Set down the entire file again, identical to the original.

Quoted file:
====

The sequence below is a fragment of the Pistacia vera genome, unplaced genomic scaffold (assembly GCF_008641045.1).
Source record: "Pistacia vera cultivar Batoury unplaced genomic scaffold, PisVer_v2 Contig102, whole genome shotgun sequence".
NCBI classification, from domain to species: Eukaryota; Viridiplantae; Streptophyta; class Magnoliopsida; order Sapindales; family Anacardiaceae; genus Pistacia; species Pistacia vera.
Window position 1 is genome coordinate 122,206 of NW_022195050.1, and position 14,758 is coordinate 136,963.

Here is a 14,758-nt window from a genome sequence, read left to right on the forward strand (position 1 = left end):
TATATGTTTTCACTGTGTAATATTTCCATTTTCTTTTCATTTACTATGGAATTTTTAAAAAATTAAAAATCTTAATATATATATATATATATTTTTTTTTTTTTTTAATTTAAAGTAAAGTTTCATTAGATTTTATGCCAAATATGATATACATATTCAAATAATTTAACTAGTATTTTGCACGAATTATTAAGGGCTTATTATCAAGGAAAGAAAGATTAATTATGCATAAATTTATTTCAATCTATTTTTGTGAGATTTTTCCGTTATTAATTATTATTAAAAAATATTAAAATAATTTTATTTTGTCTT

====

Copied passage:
The sequence below is a fragment of the Pistacia vera genome, unplaced genomic scaffold (assembly GCF_008641045.1).
Source record: "Pistacia vera cultivar Batoury unplaced genomic scaffold, PisVer_v2 Contig102, whole genome shotgun sequence".
NCBI classification, from domain to species: Eukaryota; Viridiplantae; Streptophyta; class Magnoliopsida; order Sapindales; family Anacardiaceae; genus Pistacia; species Pistacia vera.
Window position 1 is genome coordinate 122,206 of NW_022195050.1, and position 14,758 is coordinate 136,963.

Here is a 14,758-nt window from a genome sequence, read left to right on the forward strand (position 1 = left end):
TATATGTTTTCACTGTGTAATATTTCCATTTTCTTTTCATTTACTATGGAATTTTTAAAAAATTAAAAATCTTAATATATATATATATATATTTTTTTTTTTTTTTAATTTAAAGTAAAGTTTCATTAGATTTTATGCCAAATATGATATACATATTCAAATAATTTAACTAGTATTTTGCACGAATTATTAAGGGCTTATTATCAAGGAAAGAAAGATTAATTATGCATAAATTTATTTCAATCTATTTTTGTGAGATTTTTCCGTTATTAATTATTATTAAAAAATATTAAAATAATTTTATTTTGTCTT